Every time I see, Doom‘s mask, I can’t help but recall bits of this interview with the legendary writer/visual artist/MC/lettering theorist Rammellzee from the Style Wars bonus material. One can easily draw a few parallels between the two wizards, especially the third-person living character thing. Coincidentally, Dumile’s mask was designed by a writer as well, KEO aka Lord Scotch.
Ah, summer in the city…streets flooded with hydrant spray, glowing skin, icey carts, the warble of Mr. Softee‘s theme music, young freeze tag champions and old stoop sages alike, screeches from a busy ball court, the combined scent of some-hybrid tropical fruit fragrance, lighter fluid, and warmed garbage at work, and rioting for plasma tv’s…and fires. Sure, everyone’s running wild in those streets, but in the back of our collective minds, we know that after the madness, there’s a mean plate of ma-duke’s home cookin’ and that Forty Deuce funk awaiting our safe return. And return, we did!
Our Forty fam invited the lord (me, God.Eternal.Now.Grizzly…for all my math scholars out there) back to rock, alongside my main stain, Note Diesel. This time, Gee and Keene knew it was only correct to unleash a full show of that PURPICIDE…so I went in knowing that those 2-hours had to be unrelentingly turned-up. The god had to show his wingspan for this to work…and to help accomplish that, I invited my co-d to curate the first hour of musical selections. In case you haven’t already noticed, my millz Note is a fuckin’ triple-OG whizkid. Dukes approached me with a crate of gems that was just atrocious…all I had to do was organize and let said joints live through my hands. And live, they did!
‘Pon the second hour, it was only right to twist the wheel off of the vehicle and 360 like a heavy whirlwind. You’ll see.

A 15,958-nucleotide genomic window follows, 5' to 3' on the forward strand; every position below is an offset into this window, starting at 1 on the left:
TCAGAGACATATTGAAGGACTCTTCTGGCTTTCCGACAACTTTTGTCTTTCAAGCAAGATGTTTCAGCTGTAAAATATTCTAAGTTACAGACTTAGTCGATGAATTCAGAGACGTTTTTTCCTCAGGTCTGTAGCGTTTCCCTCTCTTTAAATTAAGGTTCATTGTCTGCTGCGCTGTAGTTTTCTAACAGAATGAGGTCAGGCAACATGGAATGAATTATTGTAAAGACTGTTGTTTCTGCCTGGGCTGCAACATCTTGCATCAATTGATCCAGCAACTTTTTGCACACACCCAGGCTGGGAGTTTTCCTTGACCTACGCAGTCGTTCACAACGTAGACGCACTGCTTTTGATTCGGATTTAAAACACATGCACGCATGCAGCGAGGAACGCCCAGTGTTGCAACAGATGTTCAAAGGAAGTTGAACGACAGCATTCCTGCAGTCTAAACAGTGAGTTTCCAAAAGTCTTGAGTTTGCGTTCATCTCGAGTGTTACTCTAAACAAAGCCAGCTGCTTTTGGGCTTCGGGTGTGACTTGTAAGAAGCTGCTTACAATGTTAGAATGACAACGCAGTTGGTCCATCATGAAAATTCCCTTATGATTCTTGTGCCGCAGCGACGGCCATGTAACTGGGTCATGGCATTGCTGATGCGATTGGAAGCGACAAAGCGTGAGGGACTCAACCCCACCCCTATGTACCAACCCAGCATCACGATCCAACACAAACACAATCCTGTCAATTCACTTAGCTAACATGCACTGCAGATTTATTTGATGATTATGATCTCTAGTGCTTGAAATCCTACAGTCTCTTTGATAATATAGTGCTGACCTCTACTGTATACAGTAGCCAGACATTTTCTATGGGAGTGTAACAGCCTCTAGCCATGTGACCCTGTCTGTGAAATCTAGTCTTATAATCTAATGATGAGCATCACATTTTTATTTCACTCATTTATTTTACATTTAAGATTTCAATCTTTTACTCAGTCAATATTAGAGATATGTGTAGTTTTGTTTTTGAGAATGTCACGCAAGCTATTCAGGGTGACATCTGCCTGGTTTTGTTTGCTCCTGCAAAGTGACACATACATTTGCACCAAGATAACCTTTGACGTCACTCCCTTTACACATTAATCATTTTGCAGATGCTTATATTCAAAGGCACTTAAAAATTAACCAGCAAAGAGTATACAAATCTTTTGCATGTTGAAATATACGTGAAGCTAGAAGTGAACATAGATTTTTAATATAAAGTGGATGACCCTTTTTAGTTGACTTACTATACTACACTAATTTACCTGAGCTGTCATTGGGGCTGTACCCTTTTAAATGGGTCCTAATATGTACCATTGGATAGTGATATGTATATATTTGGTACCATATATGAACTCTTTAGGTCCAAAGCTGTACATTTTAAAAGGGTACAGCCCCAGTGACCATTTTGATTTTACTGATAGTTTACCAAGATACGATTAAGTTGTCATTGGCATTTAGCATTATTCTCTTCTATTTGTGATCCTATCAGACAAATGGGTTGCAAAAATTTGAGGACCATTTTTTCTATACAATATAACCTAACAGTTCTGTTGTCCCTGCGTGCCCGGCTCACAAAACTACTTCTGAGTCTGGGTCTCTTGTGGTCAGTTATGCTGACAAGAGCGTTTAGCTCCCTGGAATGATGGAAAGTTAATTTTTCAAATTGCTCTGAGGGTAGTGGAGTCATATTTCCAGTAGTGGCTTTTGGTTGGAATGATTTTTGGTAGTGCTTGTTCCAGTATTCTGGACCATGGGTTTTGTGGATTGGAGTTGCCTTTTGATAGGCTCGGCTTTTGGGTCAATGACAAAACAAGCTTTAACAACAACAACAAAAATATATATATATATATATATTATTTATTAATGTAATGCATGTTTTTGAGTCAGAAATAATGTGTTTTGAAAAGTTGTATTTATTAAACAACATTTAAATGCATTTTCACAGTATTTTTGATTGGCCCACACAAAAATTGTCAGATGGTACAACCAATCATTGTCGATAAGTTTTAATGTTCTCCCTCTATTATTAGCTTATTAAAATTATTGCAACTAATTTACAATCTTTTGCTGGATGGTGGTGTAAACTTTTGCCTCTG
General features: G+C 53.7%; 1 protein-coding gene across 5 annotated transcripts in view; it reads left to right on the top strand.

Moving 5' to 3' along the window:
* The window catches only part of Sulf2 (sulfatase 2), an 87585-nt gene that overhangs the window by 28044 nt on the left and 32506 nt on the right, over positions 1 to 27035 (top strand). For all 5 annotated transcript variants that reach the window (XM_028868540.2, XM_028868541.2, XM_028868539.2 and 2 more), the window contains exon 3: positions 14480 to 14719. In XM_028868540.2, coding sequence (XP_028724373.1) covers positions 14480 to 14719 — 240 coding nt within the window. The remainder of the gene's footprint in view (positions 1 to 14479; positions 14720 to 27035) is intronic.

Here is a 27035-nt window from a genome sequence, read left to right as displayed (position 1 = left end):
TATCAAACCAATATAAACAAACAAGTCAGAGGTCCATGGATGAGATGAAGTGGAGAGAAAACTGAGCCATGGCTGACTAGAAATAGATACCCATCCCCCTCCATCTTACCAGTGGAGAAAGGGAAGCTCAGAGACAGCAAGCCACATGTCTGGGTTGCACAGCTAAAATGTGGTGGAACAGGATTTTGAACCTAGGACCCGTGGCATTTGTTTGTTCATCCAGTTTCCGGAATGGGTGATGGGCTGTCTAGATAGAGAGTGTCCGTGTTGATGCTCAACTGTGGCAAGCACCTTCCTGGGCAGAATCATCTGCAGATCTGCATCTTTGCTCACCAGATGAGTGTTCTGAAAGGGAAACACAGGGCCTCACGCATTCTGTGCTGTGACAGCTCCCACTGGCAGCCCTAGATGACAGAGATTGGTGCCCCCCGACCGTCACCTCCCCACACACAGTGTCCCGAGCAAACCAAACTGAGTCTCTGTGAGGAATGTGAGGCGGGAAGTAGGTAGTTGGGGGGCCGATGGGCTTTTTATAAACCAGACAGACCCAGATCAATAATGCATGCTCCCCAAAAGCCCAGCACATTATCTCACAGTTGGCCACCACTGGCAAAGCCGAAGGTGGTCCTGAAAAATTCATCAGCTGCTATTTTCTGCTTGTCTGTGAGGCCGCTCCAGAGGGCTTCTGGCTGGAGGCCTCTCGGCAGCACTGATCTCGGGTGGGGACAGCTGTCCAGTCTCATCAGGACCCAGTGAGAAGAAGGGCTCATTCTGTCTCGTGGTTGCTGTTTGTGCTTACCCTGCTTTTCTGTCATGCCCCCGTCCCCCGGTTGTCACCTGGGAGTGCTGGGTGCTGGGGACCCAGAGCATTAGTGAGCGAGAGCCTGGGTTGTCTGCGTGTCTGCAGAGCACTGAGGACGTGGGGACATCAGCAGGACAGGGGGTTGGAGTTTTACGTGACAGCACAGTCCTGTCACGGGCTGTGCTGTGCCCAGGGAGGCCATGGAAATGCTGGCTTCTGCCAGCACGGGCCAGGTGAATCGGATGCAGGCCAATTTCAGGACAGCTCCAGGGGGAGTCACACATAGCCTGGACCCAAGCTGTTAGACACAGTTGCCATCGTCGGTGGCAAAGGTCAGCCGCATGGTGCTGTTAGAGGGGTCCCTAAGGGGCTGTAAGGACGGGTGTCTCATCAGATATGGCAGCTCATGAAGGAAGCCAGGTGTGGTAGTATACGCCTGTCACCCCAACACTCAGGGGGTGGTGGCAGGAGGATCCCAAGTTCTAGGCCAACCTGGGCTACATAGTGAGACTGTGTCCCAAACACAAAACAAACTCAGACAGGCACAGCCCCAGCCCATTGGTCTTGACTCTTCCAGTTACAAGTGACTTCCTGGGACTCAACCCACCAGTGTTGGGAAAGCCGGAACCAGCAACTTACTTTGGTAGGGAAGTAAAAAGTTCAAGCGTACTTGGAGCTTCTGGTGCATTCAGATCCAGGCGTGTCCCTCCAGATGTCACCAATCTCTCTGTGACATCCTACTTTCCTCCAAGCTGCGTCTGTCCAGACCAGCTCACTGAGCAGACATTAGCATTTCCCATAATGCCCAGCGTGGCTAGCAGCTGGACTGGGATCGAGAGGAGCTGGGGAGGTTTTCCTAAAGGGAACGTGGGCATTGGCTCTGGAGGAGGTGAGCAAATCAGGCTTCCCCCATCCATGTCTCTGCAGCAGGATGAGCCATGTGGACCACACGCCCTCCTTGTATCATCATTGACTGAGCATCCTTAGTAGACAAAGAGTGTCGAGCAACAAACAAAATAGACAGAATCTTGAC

Essentially, the entire episode is a tour of uptown and downtown, on both East and West. You get a serving of fresh biscuits with a steaming heap of rice & beans on one side, and soul-charring gumbo on the other…mostly courtesy of the “45RPM” setting.
They got Gil Scott now? Damn. Another legendary talent has gone forth to unravel the mortal coil. Although physically, he may no longer remain, it is surely evident that his socio-political message has been immortalized in the make up of millions for decades now, and will continue to be passed on to the following generations (no matter if THEY like it or not). Before rap, he was one of THE original MC’s, a ravenous truth speaker. His words were a new science, fused together by the dead tears of those who fell to immeasurable odds and the unescapable sight of society’s sickly grin as it watched the simple slaughter continue by the day. They hated to see him with a mic in his grasp, as it immediately became a threat of unfathomable proportions to their agenda.